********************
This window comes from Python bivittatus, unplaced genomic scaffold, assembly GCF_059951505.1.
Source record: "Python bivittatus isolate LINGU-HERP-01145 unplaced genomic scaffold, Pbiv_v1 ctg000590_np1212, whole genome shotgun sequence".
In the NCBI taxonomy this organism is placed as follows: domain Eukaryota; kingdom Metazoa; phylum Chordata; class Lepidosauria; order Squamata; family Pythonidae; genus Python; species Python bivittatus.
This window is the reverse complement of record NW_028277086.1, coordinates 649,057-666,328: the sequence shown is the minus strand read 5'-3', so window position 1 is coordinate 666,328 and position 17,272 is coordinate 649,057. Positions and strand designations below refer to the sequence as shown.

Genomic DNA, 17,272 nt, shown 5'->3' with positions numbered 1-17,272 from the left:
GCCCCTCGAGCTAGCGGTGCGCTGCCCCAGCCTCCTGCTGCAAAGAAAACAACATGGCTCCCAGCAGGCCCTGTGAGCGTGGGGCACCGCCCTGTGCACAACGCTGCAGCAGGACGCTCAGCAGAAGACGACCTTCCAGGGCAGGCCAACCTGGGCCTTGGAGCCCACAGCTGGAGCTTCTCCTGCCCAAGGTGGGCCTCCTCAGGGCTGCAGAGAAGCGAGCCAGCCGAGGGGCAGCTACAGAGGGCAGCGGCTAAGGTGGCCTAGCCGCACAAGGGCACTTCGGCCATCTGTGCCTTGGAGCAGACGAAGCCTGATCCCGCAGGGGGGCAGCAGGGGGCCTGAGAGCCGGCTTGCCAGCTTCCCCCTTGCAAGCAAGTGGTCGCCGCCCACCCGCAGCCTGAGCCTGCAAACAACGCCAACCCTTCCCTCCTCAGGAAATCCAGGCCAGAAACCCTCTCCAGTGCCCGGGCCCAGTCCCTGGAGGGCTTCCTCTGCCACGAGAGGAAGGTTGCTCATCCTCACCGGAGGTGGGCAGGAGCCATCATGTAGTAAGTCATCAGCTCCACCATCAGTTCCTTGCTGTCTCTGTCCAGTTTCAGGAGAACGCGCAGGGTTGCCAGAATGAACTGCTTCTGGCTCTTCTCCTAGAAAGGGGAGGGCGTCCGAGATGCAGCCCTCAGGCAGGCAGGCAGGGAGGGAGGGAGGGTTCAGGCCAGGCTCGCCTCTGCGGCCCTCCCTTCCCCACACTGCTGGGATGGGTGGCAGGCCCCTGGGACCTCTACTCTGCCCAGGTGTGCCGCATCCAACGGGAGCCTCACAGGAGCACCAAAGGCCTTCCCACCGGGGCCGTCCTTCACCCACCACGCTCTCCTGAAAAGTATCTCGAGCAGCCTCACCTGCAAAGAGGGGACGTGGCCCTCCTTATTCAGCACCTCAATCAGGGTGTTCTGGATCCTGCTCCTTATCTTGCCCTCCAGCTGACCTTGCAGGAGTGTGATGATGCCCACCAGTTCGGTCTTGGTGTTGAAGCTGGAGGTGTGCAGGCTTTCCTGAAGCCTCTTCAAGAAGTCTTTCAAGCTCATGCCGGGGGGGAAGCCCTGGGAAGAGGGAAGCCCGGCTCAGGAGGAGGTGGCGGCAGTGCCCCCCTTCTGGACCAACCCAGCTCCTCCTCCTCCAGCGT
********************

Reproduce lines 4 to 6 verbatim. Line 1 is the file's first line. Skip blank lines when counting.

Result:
This window is the reverse complement of record NW_028277086.1, coordinates 649,057-666,328: the sequence shown is the minus strand read 5'-3', so window position 1 is coordinate 666,328 and position 17,272 is coordinate 649,057. Positions and strand designations below refer to the sequence as shown.

Genomic DNA, 17,272 nt, shown 5'->3' with positions numbered 1-17,272 from the left:
GCCCCTCGAGCTAGCGGTGCGCTGCCCCAGCCTCCTGCTGCAAAGAAAACAACATGGCTCCCAGCAGGCCCTGTGAGCGTGGGGCACCGCCCTGTGCACAACGCTGCAGCAGGACGCTCAGCAGAAGACGACCTTCCAGGGCAGGCCAACCTGGGCCTTGGAGCCCACAGCTGGAGCTTCTCCTGCCCAAGGTGGGCCTCCTCAGGGCTGCAGAGAAGCGAGCCAGCCGAGGGGCAGCTACAGAGGGCAGCGGCTAAGGTGGCCTAGCCGCACAAGGGCACTTCGGCCATCTGTGCCTTGGAGCAGACGAAGCCTGATCCCGCAGGGGGGCAGCAGGGGGCCTGAGAGCCGGCTTGCCAGCTTCCCCCTTGCAAGCAAGTGGTCGCCGCCCACCCGCAGCCTGAGCCTGCAAACAACGCCAACCCTTCCCTCCTCAGGAAATCCAGGCCAGAAACCCTCTCCAGTGCCCGGGCCCAGTCCCTGGAGGGCTTCCTCTGCCACGAGAGGAAGGTTGCTCATCCTCACCGGAGGTGGGCAGGAGCCATCATGTAGTAAGTCATCAGCTCCACCATCAGTTCCTTGCTGTCTCTGTCCAGTTTCAGGAGAACGCGCAGGGTTGCCAGAATGAACTGCTTCTGGCTCTTCTCCTAGAAAGGGGAGGGCGTCCGAGATGCAGCCCTCAGGCAGGCAGGCAGGGAGGGAGGGAGGGTTCAGGCCAGGCTCGCCTCTGCGGCCCTCCCTTCCCCACACTGCTGGGATGGGTGGCAGGCCCCTGGGACCTCTACTCTGCCCAGGTGTGCCGCATCCAACGGGAGCCTCACAGGAGCACCAAAGGCCTTCCCACCGGGGCCGTCCTTCACCCACCACGCTCTCCTGAAAAGTATCTCGAGCAGCCTCACCTGCAAAGAGGGGACGTGGCCCTCCTTATTCAGCACCTCAATCAGGGTGTTCTGGATCCTGCTCCTTATCTTGCCCTCCAGCTGACCTTGCAGGAGTGTGATGATGCCCACCAGTTCGGTCTTGGTGTTGAAGCTGGAGGTGTGCAGGCTTTCCTGAAGCCTCTTCAAGAAGTCTTTCAAGCTCATGCCGGGGGGGAAGCCCTGGGAAGAGGGAAGCCCGGCTCAGGAGGAGGTGGCGGCAGTGCCCCCCTTCTGGACCAACCCAGCTCCTCCTCCTCCAGCGT